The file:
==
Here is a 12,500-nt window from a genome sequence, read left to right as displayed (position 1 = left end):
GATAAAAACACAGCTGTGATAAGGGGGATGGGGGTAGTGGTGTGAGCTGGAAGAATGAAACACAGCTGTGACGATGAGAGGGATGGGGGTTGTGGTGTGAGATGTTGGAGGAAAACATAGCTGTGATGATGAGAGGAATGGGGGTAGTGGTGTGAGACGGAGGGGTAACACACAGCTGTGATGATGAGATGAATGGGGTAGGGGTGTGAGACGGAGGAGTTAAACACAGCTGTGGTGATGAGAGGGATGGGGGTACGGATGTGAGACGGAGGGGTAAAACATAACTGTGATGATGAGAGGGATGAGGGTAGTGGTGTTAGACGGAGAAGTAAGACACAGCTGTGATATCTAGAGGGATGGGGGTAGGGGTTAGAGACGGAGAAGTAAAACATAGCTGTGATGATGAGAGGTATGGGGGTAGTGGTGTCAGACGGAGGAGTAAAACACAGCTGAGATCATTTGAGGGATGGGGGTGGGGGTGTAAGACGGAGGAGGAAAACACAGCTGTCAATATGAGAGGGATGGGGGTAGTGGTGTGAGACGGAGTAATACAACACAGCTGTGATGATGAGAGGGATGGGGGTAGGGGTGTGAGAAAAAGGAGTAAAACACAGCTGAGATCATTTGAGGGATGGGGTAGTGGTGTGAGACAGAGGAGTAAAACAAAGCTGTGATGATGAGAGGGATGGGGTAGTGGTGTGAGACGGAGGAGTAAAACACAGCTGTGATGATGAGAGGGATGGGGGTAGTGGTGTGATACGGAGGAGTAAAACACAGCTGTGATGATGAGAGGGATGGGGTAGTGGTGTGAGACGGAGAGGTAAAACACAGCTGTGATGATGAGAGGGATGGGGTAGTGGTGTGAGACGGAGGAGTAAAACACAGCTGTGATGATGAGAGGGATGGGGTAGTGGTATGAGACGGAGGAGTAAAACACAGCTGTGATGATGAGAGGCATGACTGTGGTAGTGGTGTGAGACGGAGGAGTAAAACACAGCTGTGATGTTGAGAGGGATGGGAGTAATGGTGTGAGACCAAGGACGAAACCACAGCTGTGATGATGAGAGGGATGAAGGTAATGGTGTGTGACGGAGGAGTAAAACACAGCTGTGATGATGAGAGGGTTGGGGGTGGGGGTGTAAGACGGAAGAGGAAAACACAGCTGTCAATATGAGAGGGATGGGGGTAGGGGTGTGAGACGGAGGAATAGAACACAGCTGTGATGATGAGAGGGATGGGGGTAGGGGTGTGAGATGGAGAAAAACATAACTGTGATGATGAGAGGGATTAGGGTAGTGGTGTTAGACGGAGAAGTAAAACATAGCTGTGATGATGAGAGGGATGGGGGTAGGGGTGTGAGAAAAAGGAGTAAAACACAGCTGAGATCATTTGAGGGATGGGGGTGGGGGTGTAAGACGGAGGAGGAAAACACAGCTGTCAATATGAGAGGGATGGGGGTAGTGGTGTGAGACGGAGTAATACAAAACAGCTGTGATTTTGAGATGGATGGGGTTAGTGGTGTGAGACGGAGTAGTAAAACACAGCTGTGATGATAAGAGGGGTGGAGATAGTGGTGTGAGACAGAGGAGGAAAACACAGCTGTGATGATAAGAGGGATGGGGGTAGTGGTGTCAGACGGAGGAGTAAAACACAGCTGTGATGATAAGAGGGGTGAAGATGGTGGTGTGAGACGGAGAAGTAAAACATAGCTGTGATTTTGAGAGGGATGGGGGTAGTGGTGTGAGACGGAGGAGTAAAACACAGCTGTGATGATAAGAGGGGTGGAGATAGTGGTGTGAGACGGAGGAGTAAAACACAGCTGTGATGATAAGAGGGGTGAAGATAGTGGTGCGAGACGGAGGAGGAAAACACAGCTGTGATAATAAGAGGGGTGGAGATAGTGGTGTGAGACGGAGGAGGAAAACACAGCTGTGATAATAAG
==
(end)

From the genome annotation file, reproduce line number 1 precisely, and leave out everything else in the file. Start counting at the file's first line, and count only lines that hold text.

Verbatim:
Here is a 12,500-nt window from a genome sequence, read left to right as displayed (position 1 = left end):